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Clouds from Both Sides, a call for submissions and a call for readers

Friday, 1 December 2017

There was a lovely cartoon that appeared in Thrutch (that’s a university caving magazine btw) around about the mid-80s. Frame one was a drawing of a woman, wearing all the kit, titled: Her First Caving Trip. Frame two, same woman sat in a car, rain pelting the windscreen, she’s knitting, caption says: Her second caving trip.

Firstly I’d like to say that I no longer go caving, let’s clear that up. Clearly adventure sports, climbing, caving, trail running, whatever, there doesn’t appear to me to be any sort of gender inequality, long gone are the days when you would see a woman on the crag and think punter! Or dare to overtake one in the early stages of a race, as women are generally much better at pacing than men, and she will clearly come gliding past later towards the finish.

I’d like to say I knew this all along, I knew that fifty per cent of our publishing market was always going to be women. Our first book, and hopefully every book since (but I haven’t checked), had a fair number of woman in the pictures, on the covers, helping with the work, and in as many cases as possible, on the copyright notice as the author. We indeed actively seek out female authors with a story to tell.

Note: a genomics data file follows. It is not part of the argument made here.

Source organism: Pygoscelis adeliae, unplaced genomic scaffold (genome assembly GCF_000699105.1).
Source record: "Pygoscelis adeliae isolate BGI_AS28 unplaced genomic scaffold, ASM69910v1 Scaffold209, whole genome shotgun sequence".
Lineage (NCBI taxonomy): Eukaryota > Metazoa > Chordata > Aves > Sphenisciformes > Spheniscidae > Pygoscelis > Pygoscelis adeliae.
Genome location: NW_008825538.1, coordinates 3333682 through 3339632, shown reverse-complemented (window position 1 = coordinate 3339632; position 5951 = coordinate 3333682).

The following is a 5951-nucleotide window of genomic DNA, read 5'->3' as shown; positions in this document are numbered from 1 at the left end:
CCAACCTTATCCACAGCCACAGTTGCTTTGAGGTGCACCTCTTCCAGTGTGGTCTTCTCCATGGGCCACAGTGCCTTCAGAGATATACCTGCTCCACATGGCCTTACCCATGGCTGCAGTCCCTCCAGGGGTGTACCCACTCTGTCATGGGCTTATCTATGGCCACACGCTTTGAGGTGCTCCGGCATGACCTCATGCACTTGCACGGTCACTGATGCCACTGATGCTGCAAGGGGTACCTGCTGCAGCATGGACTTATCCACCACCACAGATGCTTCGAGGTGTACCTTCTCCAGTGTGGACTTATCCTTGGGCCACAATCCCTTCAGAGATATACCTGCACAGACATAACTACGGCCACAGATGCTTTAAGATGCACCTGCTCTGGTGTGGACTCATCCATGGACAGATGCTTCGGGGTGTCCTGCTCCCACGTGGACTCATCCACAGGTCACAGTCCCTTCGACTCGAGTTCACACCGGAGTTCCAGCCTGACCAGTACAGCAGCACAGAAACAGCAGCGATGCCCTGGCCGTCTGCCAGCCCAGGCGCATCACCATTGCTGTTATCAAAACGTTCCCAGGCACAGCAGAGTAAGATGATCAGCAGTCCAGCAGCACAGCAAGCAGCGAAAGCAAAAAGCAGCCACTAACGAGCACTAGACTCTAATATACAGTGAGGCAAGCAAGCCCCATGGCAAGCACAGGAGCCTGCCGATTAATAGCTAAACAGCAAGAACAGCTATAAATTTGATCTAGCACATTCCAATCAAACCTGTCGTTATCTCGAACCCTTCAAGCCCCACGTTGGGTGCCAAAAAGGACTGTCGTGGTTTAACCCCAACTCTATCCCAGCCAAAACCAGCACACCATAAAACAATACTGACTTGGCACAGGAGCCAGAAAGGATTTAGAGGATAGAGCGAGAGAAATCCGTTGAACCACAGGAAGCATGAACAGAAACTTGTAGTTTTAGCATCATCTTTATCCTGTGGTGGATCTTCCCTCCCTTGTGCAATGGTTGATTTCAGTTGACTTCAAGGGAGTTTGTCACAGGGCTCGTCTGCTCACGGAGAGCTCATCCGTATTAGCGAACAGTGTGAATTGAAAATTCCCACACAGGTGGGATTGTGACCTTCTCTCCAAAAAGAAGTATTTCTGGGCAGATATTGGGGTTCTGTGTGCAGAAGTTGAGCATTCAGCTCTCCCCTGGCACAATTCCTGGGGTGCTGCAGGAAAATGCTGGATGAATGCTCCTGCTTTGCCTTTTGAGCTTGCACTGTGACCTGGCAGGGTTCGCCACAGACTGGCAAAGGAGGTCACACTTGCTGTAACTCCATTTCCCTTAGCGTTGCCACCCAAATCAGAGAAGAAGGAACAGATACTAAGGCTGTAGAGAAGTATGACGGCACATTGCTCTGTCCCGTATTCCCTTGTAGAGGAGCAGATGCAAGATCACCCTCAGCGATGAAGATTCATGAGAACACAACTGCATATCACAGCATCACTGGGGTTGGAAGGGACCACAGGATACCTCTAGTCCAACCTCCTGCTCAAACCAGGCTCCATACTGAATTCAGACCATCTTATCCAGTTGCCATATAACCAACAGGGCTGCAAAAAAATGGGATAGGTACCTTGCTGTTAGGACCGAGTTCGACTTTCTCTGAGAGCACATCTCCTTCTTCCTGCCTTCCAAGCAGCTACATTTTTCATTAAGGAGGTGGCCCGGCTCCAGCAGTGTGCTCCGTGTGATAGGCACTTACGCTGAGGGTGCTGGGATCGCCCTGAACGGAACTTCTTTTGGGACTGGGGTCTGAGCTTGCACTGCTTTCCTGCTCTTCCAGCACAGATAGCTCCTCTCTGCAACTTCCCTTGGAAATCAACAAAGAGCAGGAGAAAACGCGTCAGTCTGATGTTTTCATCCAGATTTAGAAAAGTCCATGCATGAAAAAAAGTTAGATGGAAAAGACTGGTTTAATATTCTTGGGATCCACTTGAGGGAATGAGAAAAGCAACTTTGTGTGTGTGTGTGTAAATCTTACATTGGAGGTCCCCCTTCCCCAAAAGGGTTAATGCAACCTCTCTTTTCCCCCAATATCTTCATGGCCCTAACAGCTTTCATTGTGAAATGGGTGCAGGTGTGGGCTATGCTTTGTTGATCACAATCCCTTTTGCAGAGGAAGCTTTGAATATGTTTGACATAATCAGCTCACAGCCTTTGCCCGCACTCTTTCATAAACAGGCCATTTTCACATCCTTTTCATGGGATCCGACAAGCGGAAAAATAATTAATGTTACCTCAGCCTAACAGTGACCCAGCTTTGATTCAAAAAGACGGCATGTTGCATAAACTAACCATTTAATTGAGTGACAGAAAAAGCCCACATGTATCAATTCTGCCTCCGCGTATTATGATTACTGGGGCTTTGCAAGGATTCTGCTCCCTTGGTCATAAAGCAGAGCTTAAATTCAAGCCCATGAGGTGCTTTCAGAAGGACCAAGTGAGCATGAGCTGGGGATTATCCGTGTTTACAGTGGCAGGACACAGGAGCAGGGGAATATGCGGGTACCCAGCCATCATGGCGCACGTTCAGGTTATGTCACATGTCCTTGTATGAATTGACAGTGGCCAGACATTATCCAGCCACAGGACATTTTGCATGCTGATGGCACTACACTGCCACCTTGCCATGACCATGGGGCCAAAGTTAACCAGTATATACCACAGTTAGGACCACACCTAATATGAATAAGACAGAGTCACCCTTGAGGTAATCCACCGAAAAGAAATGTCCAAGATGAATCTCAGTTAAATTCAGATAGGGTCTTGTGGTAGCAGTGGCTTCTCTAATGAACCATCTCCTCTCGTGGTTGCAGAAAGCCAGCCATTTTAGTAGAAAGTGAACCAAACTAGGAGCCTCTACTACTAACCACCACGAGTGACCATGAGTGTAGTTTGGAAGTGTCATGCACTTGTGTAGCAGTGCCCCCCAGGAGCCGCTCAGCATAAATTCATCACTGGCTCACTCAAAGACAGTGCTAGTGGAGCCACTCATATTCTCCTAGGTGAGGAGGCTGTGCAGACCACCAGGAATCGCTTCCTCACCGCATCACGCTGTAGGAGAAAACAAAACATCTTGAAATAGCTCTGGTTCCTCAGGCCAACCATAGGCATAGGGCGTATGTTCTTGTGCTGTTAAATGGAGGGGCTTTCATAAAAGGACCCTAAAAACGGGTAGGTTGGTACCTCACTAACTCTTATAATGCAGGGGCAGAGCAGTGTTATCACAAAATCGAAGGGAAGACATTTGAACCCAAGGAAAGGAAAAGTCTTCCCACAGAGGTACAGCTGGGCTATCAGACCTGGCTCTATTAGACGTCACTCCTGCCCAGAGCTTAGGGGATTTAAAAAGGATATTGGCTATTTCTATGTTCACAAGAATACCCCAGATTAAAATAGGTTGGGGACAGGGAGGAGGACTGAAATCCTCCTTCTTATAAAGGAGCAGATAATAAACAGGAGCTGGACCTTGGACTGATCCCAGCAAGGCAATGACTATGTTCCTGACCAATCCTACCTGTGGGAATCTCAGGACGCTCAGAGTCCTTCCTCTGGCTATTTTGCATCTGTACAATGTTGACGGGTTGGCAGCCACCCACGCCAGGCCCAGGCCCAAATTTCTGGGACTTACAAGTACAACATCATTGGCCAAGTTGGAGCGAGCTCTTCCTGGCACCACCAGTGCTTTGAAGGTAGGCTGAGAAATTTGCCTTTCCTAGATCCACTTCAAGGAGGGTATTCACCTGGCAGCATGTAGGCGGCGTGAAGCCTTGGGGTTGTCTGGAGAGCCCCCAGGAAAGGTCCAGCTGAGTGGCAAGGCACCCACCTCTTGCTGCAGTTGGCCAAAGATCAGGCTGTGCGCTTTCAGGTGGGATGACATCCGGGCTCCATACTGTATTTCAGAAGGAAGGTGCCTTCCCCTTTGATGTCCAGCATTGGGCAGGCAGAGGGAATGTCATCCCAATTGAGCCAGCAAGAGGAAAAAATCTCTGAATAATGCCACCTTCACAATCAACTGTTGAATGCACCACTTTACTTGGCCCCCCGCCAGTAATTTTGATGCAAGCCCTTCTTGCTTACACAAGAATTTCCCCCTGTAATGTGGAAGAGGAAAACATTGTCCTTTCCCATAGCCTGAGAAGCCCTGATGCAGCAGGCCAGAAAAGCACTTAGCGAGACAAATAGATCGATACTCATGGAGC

I have two moans: firstly, where are the submissions? We get a few by women, and we have a number of regular female authors we work with – Bernadette McDonald, Deirdre Huston, Sarah Mussi, Ruth Eastham, Helen Mort, Heather Dawe, Lily Dyu to list a few for starters, but we could be publishing more books by women. Second moan: where is the support, I can quite understand why female mountaineers would get a bit jaded reading one egotistical book after another by retired white men with battered ice axes and twenty Himalayan expeditions under their belt, but why are our sales of Julie Tullis’s book, Clouds From Both Sides so insignificant? We recently republished this having secured the rights from the long-out-of-print edition, but interest is very small, compared to similar titles by … men. I’ve read it and it is a brilliant book. Perhaps woman are so used to the genre being dominated by male writers that they long ago lost interest in it. That said I’d like to do more outdoor adventure memoirs by woman, I’m struggling to get the rights for Alison Hargreaves’s book, and I wont give up, but we do need men and woman to support these titles I’m afraid, or I’m going through my back copies of Thrutch and posting that cartoon again.

– Jon Barton

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